By Leah McElrath Renna
In the wake of the tragic murders of reproductive rights activist, Dr. George Tiller, and the Holocaust Museum security guard, Steven Johns, I know I was not alone among lesbian, gay, bisexual and transgender (LGBT) Americans in thinking to myself, "Next it will be one of us." The time for outspoken leadership by President Obama on behalf of all of the targets of right-wing hate -- including LGBT Americans -- is here.
For some time now, many non-straight people have apparently been so relieved not to be in the bull's eye of the White House's political target practice that we have allowed ourselves to be blinded by Obama's cool. We have taken the risk of giving Obama a pass because we have chosen to believe that his personal views are not actually in alignment with his public declarations. We have allowed this belief to make us complacent.
Well, I am over the cool. The cool and the relief of not being under constant attack bought my complacency for only so long. Now, I am ready and waiting for actual leadership on the civil rights of LGBT Americans.
The fact is that we actually do not know what Obama's personal views are on marriage equality for same-sex couples. And that shouldn't really matter. Because we do know he was on record at one point as supporting marriage equality and then that changed. We also know that he now espouses the tired rationalization that so many Democrats rely upon: "Aw, gee, I'm all for equal rights, but my religion doesn't let me get behind the calling it 'marriage' thing for you all. Sorry."
But, for some reason, we allow -- without open challenge -- this Constitutional legal expert to use his personal religious beliefs as an excuse to espouse support for a separate but equal policy and not to speak out for civil equality for all Americans? Really?!
Are we that desperate?
Let's say, just hypothetically, that a meeting took place between certain administration officials and certain leaders of prominent LGBT rights organizations. And let's say, again hypothetically, that the administration laid out its plan for dealing with hate-crimes legislation, employment discrimination, and military discrimination in a characteristically controlled and pragmatic way. Further, let's say -- still talking hypothetically here -- that, within that plan, the repeal of the travesty of the so-called "Defense of Marriage Act" (DOMA) was scheduled to be addressed during the administration's presumptive second term. Let's also theorize hypothetically that some LGBT leaders were apparently so happy to be let behind the curtain that they simply nodded in response. Not acceptable.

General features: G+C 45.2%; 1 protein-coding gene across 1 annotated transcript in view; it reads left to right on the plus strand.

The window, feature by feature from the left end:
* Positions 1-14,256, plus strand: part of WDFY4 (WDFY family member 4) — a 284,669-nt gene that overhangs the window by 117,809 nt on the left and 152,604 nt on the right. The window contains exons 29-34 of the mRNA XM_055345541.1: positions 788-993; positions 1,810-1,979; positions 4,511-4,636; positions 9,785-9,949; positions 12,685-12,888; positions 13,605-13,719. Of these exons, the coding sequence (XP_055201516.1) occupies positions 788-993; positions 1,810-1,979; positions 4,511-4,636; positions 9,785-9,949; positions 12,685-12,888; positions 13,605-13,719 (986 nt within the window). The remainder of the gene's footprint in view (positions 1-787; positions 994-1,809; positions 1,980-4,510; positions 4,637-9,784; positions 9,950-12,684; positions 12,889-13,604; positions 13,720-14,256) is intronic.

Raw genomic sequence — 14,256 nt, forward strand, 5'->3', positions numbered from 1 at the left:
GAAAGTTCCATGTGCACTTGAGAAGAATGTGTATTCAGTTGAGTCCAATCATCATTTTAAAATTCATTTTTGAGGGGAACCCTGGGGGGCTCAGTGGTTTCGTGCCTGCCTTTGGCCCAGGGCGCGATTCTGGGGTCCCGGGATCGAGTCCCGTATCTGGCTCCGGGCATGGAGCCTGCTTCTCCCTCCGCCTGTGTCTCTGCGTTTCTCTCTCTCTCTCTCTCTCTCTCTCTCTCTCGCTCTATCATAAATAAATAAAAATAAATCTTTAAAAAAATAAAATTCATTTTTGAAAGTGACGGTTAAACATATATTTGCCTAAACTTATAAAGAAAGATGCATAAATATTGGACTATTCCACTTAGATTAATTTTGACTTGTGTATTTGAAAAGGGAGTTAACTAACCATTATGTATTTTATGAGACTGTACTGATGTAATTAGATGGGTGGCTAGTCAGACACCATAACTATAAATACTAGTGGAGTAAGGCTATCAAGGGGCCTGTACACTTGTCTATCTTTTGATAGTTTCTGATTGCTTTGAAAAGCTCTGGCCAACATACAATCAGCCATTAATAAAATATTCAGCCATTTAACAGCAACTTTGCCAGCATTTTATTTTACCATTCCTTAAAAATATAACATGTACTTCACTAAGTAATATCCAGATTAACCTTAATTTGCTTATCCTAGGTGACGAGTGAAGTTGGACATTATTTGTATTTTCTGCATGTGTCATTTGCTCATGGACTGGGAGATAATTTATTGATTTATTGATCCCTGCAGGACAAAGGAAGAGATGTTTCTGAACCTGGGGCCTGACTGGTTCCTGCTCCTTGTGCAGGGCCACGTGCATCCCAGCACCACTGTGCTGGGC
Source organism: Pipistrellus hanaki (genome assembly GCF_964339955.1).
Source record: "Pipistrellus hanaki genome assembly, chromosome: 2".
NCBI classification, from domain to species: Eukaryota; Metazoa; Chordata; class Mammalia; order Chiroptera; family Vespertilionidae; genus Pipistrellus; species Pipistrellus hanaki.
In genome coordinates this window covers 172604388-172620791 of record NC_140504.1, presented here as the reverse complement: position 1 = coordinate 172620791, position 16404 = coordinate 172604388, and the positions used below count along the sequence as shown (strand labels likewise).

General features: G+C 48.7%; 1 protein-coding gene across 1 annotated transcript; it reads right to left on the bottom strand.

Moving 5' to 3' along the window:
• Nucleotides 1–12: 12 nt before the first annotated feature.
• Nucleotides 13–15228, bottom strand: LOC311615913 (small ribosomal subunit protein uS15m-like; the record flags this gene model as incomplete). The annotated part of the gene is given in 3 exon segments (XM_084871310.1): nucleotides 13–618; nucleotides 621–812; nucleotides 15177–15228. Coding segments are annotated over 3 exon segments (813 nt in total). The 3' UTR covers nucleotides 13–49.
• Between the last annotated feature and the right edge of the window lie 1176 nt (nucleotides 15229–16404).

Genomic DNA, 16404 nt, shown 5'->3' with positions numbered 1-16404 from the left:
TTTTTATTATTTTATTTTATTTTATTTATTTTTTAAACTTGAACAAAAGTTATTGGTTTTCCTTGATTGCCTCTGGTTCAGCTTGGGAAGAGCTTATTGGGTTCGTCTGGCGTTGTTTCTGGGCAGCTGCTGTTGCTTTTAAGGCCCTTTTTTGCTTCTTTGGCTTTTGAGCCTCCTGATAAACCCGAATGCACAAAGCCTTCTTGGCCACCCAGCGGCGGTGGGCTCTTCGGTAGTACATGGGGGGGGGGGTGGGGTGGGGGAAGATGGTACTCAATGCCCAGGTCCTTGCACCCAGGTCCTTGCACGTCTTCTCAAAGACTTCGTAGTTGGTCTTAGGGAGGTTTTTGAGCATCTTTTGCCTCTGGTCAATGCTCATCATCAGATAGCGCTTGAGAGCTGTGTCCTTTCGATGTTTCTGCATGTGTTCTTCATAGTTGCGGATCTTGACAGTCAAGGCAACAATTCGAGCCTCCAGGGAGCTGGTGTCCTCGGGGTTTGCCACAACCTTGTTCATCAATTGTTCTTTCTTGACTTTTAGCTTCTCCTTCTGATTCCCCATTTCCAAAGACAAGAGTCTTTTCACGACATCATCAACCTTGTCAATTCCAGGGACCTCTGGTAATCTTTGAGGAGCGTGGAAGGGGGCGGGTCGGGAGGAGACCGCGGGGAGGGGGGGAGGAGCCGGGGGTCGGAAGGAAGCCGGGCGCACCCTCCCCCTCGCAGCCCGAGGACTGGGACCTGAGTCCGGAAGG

Note to President Obama, his advisors and LGBT Grand Poobahs everywhere: that's NOT leadership. It's political strategy, sure, but it's not presidential leadership. And it's not enough.
We have a president capable of giving the most nuanced speech on race issues that our nation has heard in our lifetimes and maybe ever. We have a president capable of speaking out on the Israeli/Palestinian conflict in some of the most clear-sighted, fair-minded and fully balanced language ever delivered by an American leader. We have a president who is not only intelligent, a Constitutional scholar and a gifted orator -- but one who has demonstrated the capacity for courage and unifying leadership at time when such leadership is sorely needed and lacking.
What better time is there than the 40th anniversary of Stonewall during a period in American history when state after state is also deciding in favor of marriage equality for same-sex couples for the president to speak out on behalf of full civil equality for LGBT Americans? Strategy and pragmatism are useless without the flexibility to seize a moment.
In the spirit of pragmatism and domestic realpolitik, I'll even make a suggestion to President Obama and his advisors: you simply need to make progress.
If President Obama were to come out and say that the movement of more states in recognizing same-sex marriage equality highlights the unfairness of DOMA and the need to have it repealed or overturned, that would be progress. If President Obama were to come out and say that his own prayerful thought has led him to begin to reconsider his stance on marriage equality, that would be progress. If President Obama were to come out and say that the language in his own Justice Department's response to a legal challenge to DOMA was unnecessary, wrong and dehumanizing (invoking incest and child abuse, no less), that would be progress. It would be, in his words, change.
Should President Obama come out with unequivocal verbal support -- and even actual action -- on behalf of marriage equality and many other LGBT civil rights concerns? Yes. That would be truly courageous leadership and would be far superior to the carefully parsed language (and countless "umms" in the midst of other notable eloquence) to which we are currently subjected on our issues.
Nevertheless, incremental progress from such a highly visible and respected source has an impact beyond the incrementalism of the change itself. So, I'll take even that as a start.
President Obama, speak out and act now on behalf of the humanity and full civil equality of LGBT Americans. Be the leader you are capable of being. The moment is yours to seize.